I am, as many Americans are, still consumed with politics. On the crest of the upbeat Democratic convention, we get the news of Senator McCain's choice of a running mate. To me, it's a strange choice, but maybe that's my outlook--Governor Palin is for everything I'm against. But it must be admitted that she has limited experience--that charge thrown so often against Barack Obama. One of my sons said to me today, "It's a mixed blessing. It may help us (Democrats) win, but if the Republicans win, this lady who know nothing about running a nation or international policy is heartbeat away from the presidency." He went on, to discuss, what's on all our minds--Senator McCain is not a spring chicken.
But political opinion and approval or disapproval aside, I'm puzzled by something: most Republicans I know don't want to talk politics. Some say, "Let's not go there"; some say, "I don't know enough about it" which makes me want to shout, "Learn!" I want to talk about it, not necessarily to convert, though I do feel a bit called upon to do that. But I want to know how people can be for McCain, what's their reasoning, what are they thinking? I wonder, and it's scary, if they're not thinking, if they're hearing what they want to hear, or just thinking "I'm a Republican" (or Democrat) and aligning themselves blindly. My good-looking neighbor (I throw that in in case he reads this) is the only one I know who will talk to me about, and I know he's not blindly Republican. Sometimes we get a bit testy, but we have good honest talks. In contrast, I think of the women who, angered that Hillary didn't win, have gone over to McCain's side. Do these women realize he's against abortion? Against most of the things Hillary fought for?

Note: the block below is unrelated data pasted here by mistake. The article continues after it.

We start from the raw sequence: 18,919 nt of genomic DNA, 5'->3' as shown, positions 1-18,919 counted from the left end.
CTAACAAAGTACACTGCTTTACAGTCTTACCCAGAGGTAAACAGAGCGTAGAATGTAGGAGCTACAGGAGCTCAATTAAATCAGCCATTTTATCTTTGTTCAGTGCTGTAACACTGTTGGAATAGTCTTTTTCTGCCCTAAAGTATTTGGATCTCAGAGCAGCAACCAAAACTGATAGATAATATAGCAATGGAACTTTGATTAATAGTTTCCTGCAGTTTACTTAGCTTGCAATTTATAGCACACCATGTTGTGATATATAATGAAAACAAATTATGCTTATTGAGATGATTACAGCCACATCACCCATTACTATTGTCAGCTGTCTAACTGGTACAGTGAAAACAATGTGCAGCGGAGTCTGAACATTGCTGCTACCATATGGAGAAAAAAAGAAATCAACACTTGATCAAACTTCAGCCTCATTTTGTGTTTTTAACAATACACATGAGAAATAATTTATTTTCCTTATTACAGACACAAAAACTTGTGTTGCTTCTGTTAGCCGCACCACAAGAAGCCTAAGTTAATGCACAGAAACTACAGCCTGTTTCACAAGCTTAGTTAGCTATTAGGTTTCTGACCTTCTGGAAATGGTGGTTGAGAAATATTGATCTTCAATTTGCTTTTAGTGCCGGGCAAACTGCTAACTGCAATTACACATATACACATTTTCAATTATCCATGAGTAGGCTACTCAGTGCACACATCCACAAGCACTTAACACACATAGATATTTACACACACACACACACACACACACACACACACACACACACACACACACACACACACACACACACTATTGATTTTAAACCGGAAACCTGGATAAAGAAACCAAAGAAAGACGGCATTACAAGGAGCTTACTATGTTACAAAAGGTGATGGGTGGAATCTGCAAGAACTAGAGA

And then there's the mystery of writing mysteries. Sisters in Crime and its various sub-groups have such active listservs that it takes a good portion of my day to sort through the posts. But am I learning a lot. For one thing, I think I have been very naive about querying, thinking happily that my query would stand out from those other amateurs. Not at all true. I may have 60 books to my credit, but in writing mysteries and trying to sell them, I'm a real amateur. For instance, the agent who said he liked my manuscript but didn't love it? And I thought that was a serious line? Apparently it's a cliche blowoff. Agents get hundreds of queries a week and making yours stand out is a real challenge.
I joined a group doing an exercise in "blurbing" their books and the responses have been pretty critical but tremendously helpful. They've made me rethink the book, and interestingly one thing that echoed in the responses was also repeated by my mentor today: I'm trying too hard to fit the subplot in. I have rewritten so many times, but here I go again.
But not this weekend. I'm off to Frisco tomorrow to see Maddie and Edie (and their parents, of course). I'll think about rewriting next week.
I am still having terrible balance problems, and if anyone watched me, they'd either die laughing or call the cops. Today I could NOT get from my car into the grocery--it's those open spaces that get me. Give me a grocery cart to wheel in and I'm just fine. So I started, rounded the corner of the car next to mine, and froze. Had to go back, take a different route, but I finally made it. Such episodes put me back, I think, because they're depressing. I tell people about them--including readers of this blog--because I feel hiding them and fearing someone would find out would only make it worse. Maybe if I can laugh at it? I've gotten over this before, and I will again, but I'm ready any time. As Melinda said to me, I've got a lot going on right now, which probably accounts for it.